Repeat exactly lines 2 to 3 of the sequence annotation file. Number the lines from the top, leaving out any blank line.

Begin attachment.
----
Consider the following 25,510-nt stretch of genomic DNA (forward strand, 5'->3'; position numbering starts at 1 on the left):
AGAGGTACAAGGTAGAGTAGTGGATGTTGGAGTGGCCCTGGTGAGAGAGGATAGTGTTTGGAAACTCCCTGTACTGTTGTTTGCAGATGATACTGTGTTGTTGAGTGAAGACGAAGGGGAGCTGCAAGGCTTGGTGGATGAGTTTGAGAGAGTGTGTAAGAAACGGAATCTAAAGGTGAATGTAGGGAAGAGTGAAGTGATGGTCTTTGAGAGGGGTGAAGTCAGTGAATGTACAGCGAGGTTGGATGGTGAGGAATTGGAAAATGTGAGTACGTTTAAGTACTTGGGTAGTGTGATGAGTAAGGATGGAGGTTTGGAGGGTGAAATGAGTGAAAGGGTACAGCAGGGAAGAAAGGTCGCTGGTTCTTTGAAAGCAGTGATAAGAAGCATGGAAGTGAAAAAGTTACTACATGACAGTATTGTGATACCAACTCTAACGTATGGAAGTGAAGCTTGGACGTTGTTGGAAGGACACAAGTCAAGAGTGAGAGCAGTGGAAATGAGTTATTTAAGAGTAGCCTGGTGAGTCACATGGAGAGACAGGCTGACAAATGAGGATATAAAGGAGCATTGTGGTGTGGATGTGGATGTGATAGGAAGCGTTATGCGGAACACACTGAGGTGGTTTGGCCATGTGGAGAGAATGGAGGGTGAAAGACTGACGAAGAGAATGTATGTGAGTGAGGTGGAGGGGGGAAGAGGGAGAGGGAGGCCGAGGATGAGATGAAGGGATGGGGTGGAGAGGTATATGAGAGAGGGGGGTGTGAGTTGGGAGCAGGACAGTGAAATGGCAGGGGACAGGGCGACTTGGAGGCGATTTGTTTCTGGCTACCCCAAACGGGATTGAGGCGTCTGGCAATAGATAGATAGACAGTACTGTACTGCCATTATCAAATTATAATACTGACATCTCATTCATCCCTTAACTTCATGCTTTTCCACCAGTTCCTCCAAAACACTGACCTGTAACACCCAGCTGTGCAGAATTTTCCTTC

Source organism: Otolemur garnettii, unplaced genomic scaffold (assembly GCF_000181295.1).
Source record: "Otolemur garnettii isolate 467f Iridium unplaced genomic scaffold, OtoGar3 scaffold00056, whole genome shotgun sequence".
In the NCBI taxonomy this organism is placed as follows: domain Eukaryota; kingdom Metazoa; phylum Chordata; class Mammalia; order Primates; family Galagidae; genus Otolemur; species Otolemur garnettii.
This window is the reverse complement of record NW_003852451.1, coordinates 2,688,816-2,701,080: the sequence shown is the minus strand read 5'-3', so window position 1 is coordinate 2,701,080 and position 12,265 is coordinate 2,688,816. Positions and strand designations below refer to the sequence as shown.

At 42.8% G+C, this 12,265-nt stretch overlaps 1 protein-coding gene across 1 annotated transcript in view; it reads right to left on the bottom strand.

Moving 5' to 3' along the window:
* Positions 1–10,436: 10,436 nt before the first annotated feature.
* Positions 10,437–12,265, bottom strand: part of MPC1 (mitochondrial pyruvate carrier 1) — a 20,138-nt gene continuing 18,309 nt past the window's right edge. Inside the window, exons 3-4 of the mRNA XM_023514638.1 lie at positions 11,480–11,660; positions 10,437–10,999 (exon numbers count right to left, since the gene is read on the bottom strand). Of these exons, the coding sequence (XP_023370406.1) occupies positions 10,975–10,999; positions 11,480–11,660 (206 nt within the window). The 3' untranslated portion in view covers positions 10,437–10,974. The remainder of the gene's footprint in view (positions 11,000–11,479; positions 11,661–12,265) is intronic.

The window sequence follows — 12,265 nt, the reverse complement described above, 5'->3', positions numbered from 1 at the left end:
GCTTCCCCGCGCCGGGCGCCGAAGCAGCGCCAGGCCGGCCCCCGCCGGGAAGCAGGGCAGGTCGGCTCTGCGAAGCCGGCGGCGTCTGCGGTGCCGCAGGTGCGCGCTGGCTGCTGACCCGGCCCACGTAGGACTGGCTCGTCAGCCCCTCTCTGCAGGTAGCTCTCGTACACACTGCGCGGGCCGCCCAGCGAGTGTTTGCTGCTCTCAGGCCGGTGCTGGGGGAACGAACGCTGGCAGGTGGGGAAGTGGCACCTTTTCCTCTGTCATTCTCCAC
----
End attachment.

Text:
AGAGGTACAAGGTAGAGTAGTGGATGTTGGAGTGGCCCTGGTGAGAGAGGATAGTGTTTGGAAACTCCCTGTACTGTTGTTTGCAGATGATACTGTGTTGTTGAGTGAAGACGAAGGGGAGCTGCAAGGCTTGGTGGATGAGTTTGAGAGAGTGTGTAAGAAACGGAATCTAAAGGTGAATGTAGGGAAGAGTGAAGTGATGGTCTTTGAGAGGGGTGAAGTCAGTGAATGTACAGCGAGGTTGGATGGTGAGGAATTGGAAAATGTGAGTACGTTTAAGTACTTGGGTAGTGTGATGAGTAAGGATGGAGGTTTGGAGGGTGAAATGAGTGAAAGGGTACAGCAGGGAAGAAAGGTCGCTGGTTCTTTGAAAGCAGTGATAAGAAGCATGGAAGTGAAAAAGTTACTACATGACAGTATTGTGATACCAACTCTAACGTATGGAAGTGAAGCTTGGACGTTGTTGGAAGGACACAAGTCAAGAGTGAGAGCAGTGGAAATGAGTTATTTAAGAGTAGCCTGGTGAGTCACATGGAGAGACAGGCTGACAAATGAGGATATAAAGGAGCATTGTGGTGTGGATGTGGATGTGATAGGAAGCGTTATGCGGAACACACTGAGGTGGTTTGGCCATGTGGAGAGAATGGAGGGTGAAAGACTGACGAAGAGAATGTATGTGAGTGAGGTGGAGGGGGGAAGAGGGAGAGGGAGGCCGAGGATGAGATGAAGGGATGGGGTGGAGAGGTATATGAGAGAGGGGGGTGTGAGTTGGGAGCAGGACAGTGAAATGGCAGGGGACAGGGCGACTTGGAGGCGATTTGTTTCTGGCTACCCCAAACGGGATTGAGGCGTCTGGCAATAGATAGATAGACAGTACTGTACTGCCATTATCAAATTATAATACTGACATCTCATTCATCCCTTAACTTCATGCTTTTCCACCAGTTCCTCCAAAACACTGACCTGTAACACCCAGCTGTGCAGAATTTTCCTTC

Source organism: Otolemur garnettii, unplaced genomic scaffold (assembly GCF_000181295.1).